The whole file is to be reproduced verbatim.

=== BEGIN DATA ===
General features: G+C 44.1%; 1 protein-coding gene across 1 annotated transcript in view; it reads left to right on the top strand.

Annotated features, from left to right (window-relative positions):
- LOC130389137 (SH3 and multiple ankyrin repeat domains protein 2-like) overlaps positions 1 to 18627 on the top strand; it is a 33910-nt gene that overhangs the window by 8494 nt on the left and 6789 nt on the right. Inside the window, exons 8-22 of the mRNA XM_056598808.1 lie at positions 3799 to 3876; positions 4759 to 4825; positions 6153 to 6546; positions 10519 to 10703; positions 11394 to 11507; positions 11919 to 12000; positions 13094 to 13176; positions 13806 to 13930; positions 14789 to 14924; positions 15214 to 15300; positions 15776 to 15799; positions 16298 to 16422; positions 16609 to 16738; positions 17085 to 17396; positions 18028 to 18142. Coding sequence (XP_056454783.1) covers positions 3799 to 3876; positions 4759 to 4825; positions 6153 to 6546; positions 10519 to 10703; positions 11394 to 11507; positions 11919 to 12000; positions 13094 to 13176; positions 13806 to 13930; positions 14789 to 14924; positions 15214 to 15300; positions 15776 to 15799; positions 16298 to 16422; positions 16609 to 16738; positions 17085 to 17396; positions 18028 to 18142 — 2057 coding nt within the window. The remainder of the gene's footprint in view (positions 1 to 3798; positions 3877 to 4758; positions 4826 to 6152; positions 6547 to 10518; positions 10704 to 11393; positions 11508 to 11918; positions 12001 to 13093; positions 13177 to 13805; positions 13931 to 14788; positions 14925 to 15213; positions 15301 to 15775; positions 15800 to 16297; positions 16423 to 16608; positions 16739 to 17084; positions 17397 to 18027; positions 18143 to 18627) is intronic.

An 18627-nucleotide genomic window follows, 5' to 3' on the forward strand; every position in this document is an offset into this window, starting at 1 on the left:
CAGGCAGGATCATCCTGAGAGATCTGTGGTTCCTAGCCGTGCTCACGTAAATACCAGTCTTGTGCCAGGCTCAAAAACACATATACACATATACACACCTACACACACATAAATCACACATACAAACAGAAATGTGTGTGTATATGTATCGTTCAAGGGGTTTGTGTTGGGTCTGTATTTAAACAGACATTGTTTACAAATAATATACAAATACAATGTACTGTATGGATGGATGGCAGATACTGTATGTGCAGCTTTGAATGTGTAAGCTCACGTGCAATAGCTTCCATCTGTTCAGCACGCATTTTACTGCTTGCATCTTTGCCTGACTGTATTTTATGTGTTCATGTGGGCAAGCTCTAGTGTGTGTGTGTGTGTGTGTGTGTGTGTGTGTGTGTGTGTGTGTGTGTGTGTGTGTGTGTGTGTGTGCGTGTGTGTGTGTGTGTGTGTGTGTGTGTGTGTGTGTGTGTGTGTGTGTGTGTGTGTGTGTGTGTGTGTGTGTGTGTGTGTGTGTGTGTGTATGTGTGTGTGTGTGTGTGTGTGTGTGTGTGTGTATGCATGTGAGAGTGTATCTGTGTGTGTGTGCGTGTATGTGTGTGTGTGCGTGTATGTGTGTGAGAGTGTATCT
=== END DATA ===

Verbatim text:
General features: G+C 44.1%; 1 protein-coding gene across 1 annotated transcript in view; it reads left to right on the top strand.

Annotated features, from left to right (window-relative positions):
- LOC130389137 (SH3 and multiple ankyrin repeat domains protein 2-like) overlaps positions 1 to 18627 on the top strand; it is a 33910-nt gene that overhangs the window by 8494 nt on the left and 6789 nt on the right. Inside the window, exons 8-22 of the mRNA XM_056598808.1 lie at positions 3799 to 3876; positions 4759 to 4825; positions 6153 to 6546; positions 10519 to 10703; positions 11394 to 11507; positions 11919 to 12000; positions 13094 to 13176; positions 13806 to 13930; positions 14789 to 14924; positions 15214 to 15300; positions 15776 to 15799; positions 16298 to 16422; positions 16609 to 16738; positions 17085 to 17396; positions 18028 to 18142. Coding sequence (XP_056454783.1) covers positions 3799 to 3876; positions 4759 to 4825; positions 6153 to 6546; positions 10519 to 10703; positions 11394 to 11507; positions 11919 to 12000; positions 13094 to 13176; positions 13806 to 13930; positions 14789 to 14924; positions 15214 to 15300; positions 15776 to 15799; positions 16298 to 16422; positions 16609 to 16738; positions 17085 to 17396; positions 18028 to 18142 — 2057 coding nt within the window. The remainder of the gene's footprint in view (positions 1 to 3798; positions 3877 to 4758; positions 4826 to 6152; positions 6547 to 10518; positions 10704 to 11393; positions 11508 to 11918; positions 12001 to 13093; positions 13177 to 13805; positions 13931 to 14788; positions 14925 to 15213; positions 15301 to 15775; positions 15800 to 16297; positions 16423 to 16608; positions 16739 to 17084; positions 17397 to 18027; positions 18143 to 18627) is intronic.

An 18627-nucleotide genomic window follows, 5' to 3' on the forward strand; every position in this document is an offset into this window, starting at 1 on the left:
CAGGCAGGATCATCCTGAGAGATCTGTGGTTCCTAGCCGTGCTCACGTAAATACCAGTCTTGTGCCAGGCTCAAAAACACATATACACATATACACACCTACACACACATAAATCACACATACAAACAGAAATGTGTGTGTATATGTATCGTTCAAGGGGTTTGTGTTGGGTCTGTATTTAAACAGACATTGTTTACAAATAATATACAAATACAATGTACTGTATGGATGGATGGCAGATACTGTATGTGCAGCTTTGAATGTGTAAGCTCACGTGCAATAGCTTCCATCTGTTCAGCACGCATTTTACTGCTTGCATCTTTGCCTGACTGTATTTTATGTGTTCATGTGGGCAAGCTCTAGTGTGTGTGTGTGTGTGTGTGTGTGTGTGTGTGTGTGTGTGTGTGTGTGTGTGTGTGTGTGTGTGTGCGTGTGTGTGTGTGTGTGTGTGTGTGTGTGTGTGTGTGTGTGTGTGTGTGTGTGTGTGTGTGTGTGTGTGTGTGTGTGTGTGTGTGTGTGTATGTGTGTGTGTGTGTGTGTGTGTGTGTGTGTGTATGCATGTGAGAGTGTATCTGTGTGTGTGTGCGTGTATGTGTGTGTGTGCGTGTATGTGTGTGAGAGTGTATCT